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College Bound: How to save and budget your money to a debt-free graduation!

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A practical guide based on personal experience that can help students in their journey toward being debt-free and financially secure.

Synopsis

College Bound will help young people with saving and managing money to graduate debt-free from college. The value of this book is to complete a college education with the knowledge of planning and achieving goals without any debt.

College Bound by T. Seay Gant is a very practical and handy book that can help students avoid unnecessary debt that would affect their future.


Written from the personal experience of the author, the book enables the reader to visualize their financial journey starting as early as their high school days. It gives readers real-life examples of the challenges they would encounter, the expenses they may not be able to foresee and the opportunities that could help alleviate their financial position.


Having undergone financial difficulties myself and being a beneficiary of a high school and a college scholarship, I can relate very well to the author’s attitude toward her finances.


Being debt-free is not just an instance in a person’s life but a part of a person’s perspective about money. In the case of the author, her family was the one that influenced her most even at an early age.


She was made to see how her activities, lifestyle and decisions would impact her financial condition. She gained financial literacy at a young age and was able to understand the burden of debt and its effect on one’s life.


It is not that we should avoid all cash outlay if we want to improve our financial standing. But we should consider wisely where our money goes. Will such an expense help you save more in the future? Will your disbursement now be an investment later for your future? What could assist you and what could bring you down? What could help you earn more in the long run?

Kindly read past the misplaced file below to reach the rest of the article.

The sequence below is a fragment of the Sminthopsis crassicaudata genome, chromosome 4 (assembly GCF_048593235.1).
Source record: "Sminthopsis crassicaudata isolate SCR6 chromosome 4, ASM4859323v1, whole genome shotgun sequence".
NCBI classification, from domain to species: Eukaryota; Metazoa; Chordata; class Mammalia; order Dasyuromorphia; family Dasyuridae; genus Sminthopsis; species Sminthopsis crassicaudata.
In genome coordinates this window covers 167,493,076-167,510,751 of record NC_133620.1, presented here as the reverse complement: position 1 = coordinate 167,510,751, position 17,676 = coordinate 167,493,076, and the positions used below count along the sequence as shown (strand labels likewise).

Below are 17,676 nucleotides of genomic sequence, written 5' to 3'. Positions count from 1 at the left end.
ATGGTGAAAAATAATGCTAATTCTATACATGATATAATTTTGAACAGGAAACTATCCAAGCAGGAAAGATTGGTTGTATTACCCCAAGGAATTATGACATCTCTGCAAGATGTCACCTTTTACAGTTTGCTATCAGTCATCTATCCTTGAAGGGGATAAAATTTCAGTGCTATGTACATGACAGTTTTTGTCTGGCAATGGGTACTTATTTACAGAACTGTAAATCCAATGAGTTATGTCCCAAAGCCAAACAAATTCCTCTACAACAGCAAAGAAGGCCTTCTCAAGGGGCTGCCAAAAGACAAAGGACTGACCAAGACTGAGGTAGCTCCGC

The author gives very practical tips that could help students avoid unnecessary expenses. This includes advice about credit cards, renting a room, purchasing your groceries, and buying your own car. She also provides examples of jobs she took while studying. In relation to this, she discusses the importance of balancing your part-time work and your studies and aligning everything to your graduation goals.


The book also helps the student prepare for life even after graduation. What would be in store for him or her after school? What are the options available in pursuing one’s career?


This book is particularly helpful for those who are in the United States, though the principles about money, discipline and resourcefulness can be applied by anyone who wants to be debt-free.


Financial security and literacy start long before graduation. It is a discipline that helps form one’s character and attitude in life.


Reviewed by

Hi, I'm Joyce! I review Children's Books as well as Christian, Fantasy, Romance, Memoirs, and Mystery Books. I do freelance as well as book club reviews. I'm also a novelist, poet, and self-help author. My inspirational blog is definitely a place to share reviews from a similar genre.

Synopsis

College Bound will help young people with saving and managing money to graduate debt-free from college. The value of this book is to complete a college education with the knowledge of planning and achieving goals without any debt.

Early Years of Money Lessons and Influence